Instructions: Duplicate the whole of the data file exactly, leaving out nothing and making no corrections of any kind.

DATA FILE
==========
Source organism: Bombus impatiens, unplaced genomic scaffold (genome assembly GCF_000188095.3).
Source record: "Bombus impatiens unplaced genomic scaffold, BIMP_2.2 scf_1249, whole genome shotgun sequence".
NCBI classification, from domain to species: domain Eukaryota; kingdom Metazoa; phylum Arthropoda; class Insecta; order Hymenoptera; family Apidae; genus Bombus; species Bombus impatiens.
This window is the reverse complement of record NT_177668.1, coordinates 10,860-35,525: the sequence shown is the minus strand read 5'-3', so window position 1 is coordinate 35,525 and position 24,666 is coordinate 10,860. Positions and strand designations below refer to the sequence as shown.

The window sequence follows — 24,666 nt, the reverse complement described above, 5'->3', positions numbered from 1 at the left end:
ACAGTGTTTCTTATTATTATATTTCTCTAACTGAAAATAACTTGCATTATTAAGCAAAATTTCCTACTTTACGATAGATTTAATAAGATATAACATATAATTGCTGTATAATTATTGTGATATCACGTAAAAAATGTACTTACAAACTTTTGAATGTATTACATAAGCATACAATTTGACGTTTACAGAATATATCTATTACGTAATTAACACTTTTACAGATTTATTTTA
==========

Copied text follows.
Source organism: Bombus impatiens, unplaced genomic scaffold (genome assembly GCF_000188095.3).
Source record: "Bombus impatiens unplaced genomic scaffold, BIMP_2.2 scf_1249, whole genome shotgun sequence".
NCBI classification, from domain to species: domain Eukaryota; kingdom Metazoa; phylum Arthropoda; class Insecta; order Hymenoptera; family Apidae; genus Bombus; species Bombus impatiens.
This window is the reverse complement of record NT_177668.1, coordinates 10,860-35,525: the sequence shown is the minus strand read 5'-3', so window position 1 is coordinate 35,525 and position 24,666 is coordinate 10,860. Positions and strand designations below refer to the sequence as shown.

The window sequence follows — 24,666 nt, the reverse complement described above, 5'->3', positions numbered from 1 at the left end:
ACAGTGTTTCTTATTATTATATTTCTCTAACTGAAAATAACTTGCATTATTAAGCAAAATTTCCTACTTTACGATAGATTTAATAAGATATAACATATAATTGCTGTATAATTATTGTGATATCACGTAAAAAATGTACTTACAAACTTTTGAATGTATTACATAAGCATACAATTTGACGTTTACAGAATATATCTATTACGTAATTAACACTTTTACAGATTTATTTTA